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This past weekend, thousands of chefs, farmers, fishermen, visionaries, and activists—as well as plain ‘ole foodies—walked the streets of downtown Denver for the first Slow Food Nations festival. Attendees listened to seminars, talked to delegates from around the world, and tasted free samples galore. Common themes flowed throughout the event, and we did our best to digest it all. Here are some of the highlights and thoughts on where we go from here.
On Slow Food’s Mission…
The four values of Slow Food: The food you eat should nourish you; food should be produced in a way that doesn’t exploit agriculture; food should be available for everyone, not just the privileged classes; and food should be fair and just for all, from those who produce it to those who consume it.
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On Food as a Connector…
“[Slow Food Nations] is about a gathering…a collaborative spirit. My hope is you leave a little more inspired to change the world through food.” —Krista Roberts, executive director of Slow Food Denver
“Food offers a profound sense of joy. It’s an important bridge in an age that’s woefully filled with walls.” —Richard McCarthy, director of Slow Food USA
“I’ve always said Denver’s restaurant industry is more collaborative than competitive. I look at it as family meal—coming to the dinner table and sharing stories, political discussions, and celebrating culture and community through food.” —Adam Schlegel, co-owner of Snooze and board president of EatDenver
“There’s magic happening in the middle of the country. These are the communities demonstrating creative, imaginative ways to build solutions.” —Richard McCarthy
On Inequality in our Food System…
“Agriculture is exploitation. At all levels, it’s based on dividing people into classes. Laborers are the roadkill on the way to the modern food system. We dehumanize to make agriculture work, but the value of these laborers is incalculable: No labor, no food.” —Ricardo Salvador, activist and director of the Food and Environment Program at the Union of Concerned Scientists (UCS)
“Black people eat food—do you see that? How do we bring these people into the conversation? Why are they not here reporting and on this panel right now?” —Ron Finley, “The Gangsta Gardener,” founder of the Ron Finley Project
On Food Waste…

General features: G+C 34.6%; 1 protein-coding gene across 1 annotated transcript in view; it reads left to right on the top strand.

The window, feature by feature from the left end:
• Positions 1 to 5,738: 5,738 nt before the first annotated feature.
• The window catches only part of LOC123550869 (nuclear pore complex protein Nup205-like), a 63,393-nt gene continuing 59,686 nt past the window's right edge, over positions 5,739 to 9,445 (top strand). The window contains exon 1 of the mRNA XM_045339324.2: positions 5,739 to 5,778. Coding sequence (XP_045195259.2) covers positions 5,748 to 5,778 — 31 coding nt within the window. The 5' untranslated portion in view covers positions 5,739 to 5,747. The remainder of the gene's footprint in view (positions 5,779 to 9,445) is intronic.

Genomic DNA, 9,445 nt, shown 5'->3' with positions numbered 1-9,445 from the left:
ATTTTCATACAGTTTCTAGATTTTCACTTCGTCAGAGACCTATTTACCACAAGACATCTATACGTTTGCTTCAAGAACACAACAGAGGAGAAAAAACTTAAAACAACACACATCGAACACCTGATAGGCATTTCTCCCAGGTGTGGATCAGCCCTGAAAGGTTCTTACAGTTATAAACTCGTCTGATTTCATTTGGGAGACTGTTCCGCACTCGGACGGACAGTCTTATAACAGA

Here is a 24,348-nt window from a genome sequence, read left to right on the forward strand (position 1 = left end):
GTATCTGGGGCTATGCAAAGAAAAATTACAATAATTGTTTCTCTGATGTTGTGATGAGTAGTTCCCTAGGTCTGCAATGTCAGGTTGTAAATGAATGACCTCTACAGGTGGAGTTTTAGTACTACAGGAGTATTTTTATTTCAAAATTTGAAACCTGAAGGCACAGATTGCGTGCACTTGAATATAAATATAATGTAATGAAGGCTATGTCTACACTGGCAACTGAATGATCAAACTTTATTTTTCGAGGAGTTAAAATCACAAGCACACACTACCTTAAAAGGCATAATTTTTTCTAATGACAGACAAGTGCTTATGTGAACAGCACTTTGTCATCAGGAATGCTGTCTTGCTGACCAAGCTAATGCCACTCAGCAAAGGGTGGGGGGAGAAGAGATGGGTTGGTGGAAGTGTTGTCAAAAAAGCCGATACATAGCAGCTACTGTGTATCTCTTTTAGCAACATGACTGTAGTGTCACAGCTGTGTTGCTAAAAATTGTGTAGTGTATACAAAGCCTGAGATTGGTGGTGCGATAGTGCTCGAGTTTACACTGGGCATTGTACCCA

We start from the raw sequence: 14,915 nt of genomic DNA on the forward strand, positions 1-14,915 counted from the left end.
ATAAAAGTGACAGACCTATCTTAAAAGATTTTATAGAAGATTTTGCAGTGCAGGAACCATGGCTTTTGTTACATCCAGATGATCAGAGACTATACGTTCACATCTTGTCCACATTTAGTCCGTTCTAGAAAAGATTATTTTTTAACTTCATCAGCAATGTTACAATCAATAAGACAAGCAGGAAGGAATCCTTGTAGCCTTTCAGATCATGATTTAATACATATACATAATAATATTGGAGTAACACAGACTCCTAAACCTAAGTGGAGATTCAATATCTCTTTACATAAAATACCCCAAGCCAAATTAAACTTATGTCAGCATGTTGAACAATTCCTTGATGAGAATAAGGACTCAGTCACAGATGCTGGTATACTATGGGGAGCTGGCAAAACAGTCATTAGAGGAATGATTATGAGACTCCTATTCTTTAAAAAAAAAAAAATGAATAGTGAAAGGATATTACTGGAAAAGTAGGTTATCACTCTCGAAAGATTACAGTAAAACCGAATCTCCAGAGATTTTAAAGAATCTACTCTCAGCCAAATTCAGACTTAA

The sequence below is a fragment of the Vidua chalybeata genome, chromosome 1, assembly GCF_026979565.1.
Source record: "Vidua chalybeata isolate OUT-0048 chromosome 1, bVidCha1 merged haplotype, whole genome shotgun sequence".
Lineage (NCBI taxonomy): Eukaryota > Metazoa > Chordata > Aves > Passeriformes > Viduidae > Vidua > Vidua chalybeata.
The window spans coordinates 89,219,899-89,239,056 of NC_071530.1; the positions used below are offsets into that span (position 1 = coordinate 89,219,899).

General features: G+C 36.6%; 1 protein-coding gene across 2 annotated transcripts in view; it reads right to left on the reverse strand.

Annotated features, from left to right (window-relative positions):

“40 percent food waste [created in the United States annually] is not an accident.” —Ricardo Salvador
“By exploring vegetables’ intricacies and using every piece, I’m extending my purchase and it’s helping my bottom line. We’re always looking for ways to turn waste into flavor.” —Steven Satterfield, executive chef/owner of Miller Union in Atlanta
“To pay farmers more, we need to waste less. The largest hope we have is reducing waste.” —Carlo Petrini, founder and president of Slow Food
On Sustainable Seafood…
“The average distance between boat and plate: 5,000 miles.” —Colles Stowell, founder of the One Fish Foundation
“I feel like I’m making a f-ing political statement every time I buy a product. It took me reading Dan Barber’s book, The Third Plate, and reading that he served Ruth Reichl (former Gourmet editor and New York Times restaurant critic) bluefin [tuna]. Made me feel better—if he can make a mistake, then it’s OK. We’re not perfect, but we’re trying.” —Renee Erickson, Seattle-based James Beard award-winning chef and author
On Feeding Children…
At a lunch event in Civic Center Park, food activist and Chez Panisse founder Alice Waters encouraged attendees to experiment with a model of participatory service that would allow 500 diners to set the table and feed one another in minutes—and it worked! Every diner at each table had an assigned task—distribute silverware and plates, fetch and pour water, gather different dishes from the buffet, help serve others at the table, etc.—and within five minutes, the entire group sat down for a beautiful, family-style lunch, with a shared sense of community as garnish. She asked us, why not take this idea into schools to teach children and get them to the lunch table in mere minutes? Food for thought.
“Palatability, accountability, accessibility—all of those are code words for processed food [in schools].” —Brenda Ruiz, chef and educator with Sacramento School Garden Coalition
“There are no language or education barriers with a school garden…it’s a powerful way to get parents involved in the school.” —Kimbal Musk, co-founder of the Kitchen and the Kitchen Community